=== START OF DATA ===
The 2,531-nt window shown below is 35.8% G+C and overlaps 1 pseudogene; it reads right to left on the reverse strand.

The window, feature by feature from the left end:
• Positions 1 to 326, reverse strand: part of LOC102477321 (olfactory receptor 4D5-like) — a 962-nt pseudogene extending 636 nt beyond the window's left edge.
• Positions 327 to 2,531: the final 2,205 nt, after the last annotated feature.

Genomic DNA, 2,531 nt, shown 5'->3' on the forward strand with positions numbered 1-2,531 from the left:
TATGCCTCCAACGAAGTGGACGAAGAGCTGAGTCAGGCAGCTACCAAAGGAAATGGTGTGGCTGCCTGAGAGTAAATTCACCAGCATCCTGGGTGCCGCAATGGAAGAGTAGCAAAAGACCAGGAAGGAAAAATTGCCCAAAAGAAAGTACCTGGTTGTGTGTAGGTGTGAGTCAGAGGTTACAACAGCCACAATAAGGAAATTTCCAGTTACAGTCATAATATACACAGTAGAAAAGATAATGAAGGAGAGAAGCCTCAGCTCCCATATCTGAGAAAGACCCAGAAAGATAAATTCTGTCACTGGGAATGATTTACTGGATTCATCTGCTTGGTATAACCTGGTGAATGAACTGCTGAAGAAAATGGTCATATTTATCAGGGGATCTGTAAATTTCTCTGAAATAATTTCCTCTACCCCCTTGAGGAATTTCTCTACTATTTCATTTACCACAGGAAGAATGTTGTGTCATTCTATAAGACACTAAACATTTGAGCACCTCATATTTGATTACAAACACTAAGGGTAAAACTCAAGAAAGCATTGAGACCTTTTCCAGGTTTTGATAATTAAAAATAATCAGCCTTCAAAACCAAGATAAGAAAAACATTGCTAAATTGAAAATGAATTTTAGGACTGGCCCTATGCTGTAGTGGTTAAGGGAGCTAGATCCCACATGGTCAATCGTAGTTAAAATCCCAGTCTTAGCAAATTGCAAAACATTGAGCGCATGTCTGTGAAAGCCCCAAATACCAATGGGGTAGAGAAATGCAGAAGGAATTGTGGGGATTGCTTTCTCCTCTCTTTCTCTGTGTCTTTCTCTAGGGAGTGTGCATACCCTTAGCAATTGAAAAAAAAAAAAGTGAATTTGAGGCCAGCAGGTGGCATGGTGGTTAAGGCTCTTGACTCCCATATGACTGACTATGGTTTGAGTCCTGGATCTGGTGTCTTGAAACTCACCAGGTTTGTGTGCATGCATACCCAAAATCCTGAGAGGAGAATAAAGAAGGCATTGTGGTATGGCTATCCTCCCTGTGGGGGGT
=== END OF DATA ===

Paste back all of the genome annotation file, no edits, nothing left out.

The 2,531-nt window shown below is 35.8% G+C and overlaps 1 pseudogene; it reads right to left on the reverse strand.

The window, feature by feature from the left end:
• Positions 1 to 326, reverse strand: part of LOC102477321 (olfactory receptor 4D5-like) — a 962-nt pseudogene extending 636 nt beyond the window's left edge.
• Positions 327 to 2,531: the final 2,205 nt, after the last annotated feature.

Genomic DNA, 2,531 nt, shown 5'->3' on the forward strand with positions numbered 1-2,531 from the left:
TATGCCTCCAACGAAGTGGACGAAGAGCTGAGTCAGGCAGCTACCAAAGGAAATGGTGTGGCTGCCTGAGAGTAAATTCACCAGCATCCTGGGTGCCGCAATGGAAGAGTAGCAAAAGACCAGGAAGGAAAAATTGCCCAAAAGAAAGTACCTGGTTGTGTGTAGGTGTGAGTCAGAGGTTACAACAGCCACAATAAGGAAATTTCCAGTTACAGTCATAATATACACAGTAGAAAAGATAATGAAGGAGAGAAGCCTCAGCTCCCATATCTGAGAAAGACCCAGAAAGATAAATTCTGTCACTGGGAATGATTTACTGGATTCATCTGCTTGGTATAACCTGGTGAATGAACTGCTGAAGAAAATGGTCATATTTATCAGGGGATCTGTAAATTTCTCTGAAATAATTTCCTCTACCCCCTTGAGGAATTTCTCTACTATTTCATTTACCACAGGAAGAATGTTGTGTCATTCTATAAGACACTAAACATTTGAGCACCTCATATTTGATTACAAACACTAAGGGTAAAACTCAAGAAAGCATTGAGACCTTTTCCAGGTTTTGATAATTAAAAATAATCAGCCTTCAAAACCAAGATAAGAAAAACATTGCTAAATTGAAAATGAATTTTAGGACTGGCCCTATGCTGTAGTGGTTAAGGGAGCTAGATCCCACATGGTCAATCGTAGTTAAAATCCCAGTCTTAGCAAATTGCAAAACATTGAGCGCATGTCTGTGAAAGCCCCAAATACCAATGGGGTAGAGAAATGCAGAAGGAATTGTGGGGATTGCTTTCTCCTCTCTTTCTCTGTGTCTTTCTCTAGGGAGTGTGCATACCCTTAGCAATTGAAAAAAAAAAAAGTGAATTTGAGGCCAGCAGGTGGCATGGTGGTTAAGGCTCTTGACTCCCATATGACTGACTATGGTTTGAGTCCTGGATCTGGTGTCTTGAAACTCACCAGGTTTGTGTGCATGCATACCCAAAATCCTGAGAGGAGAATAAAGAAGGCATTGTGGTATGGCTATCCTCCCTGTGGGGGGT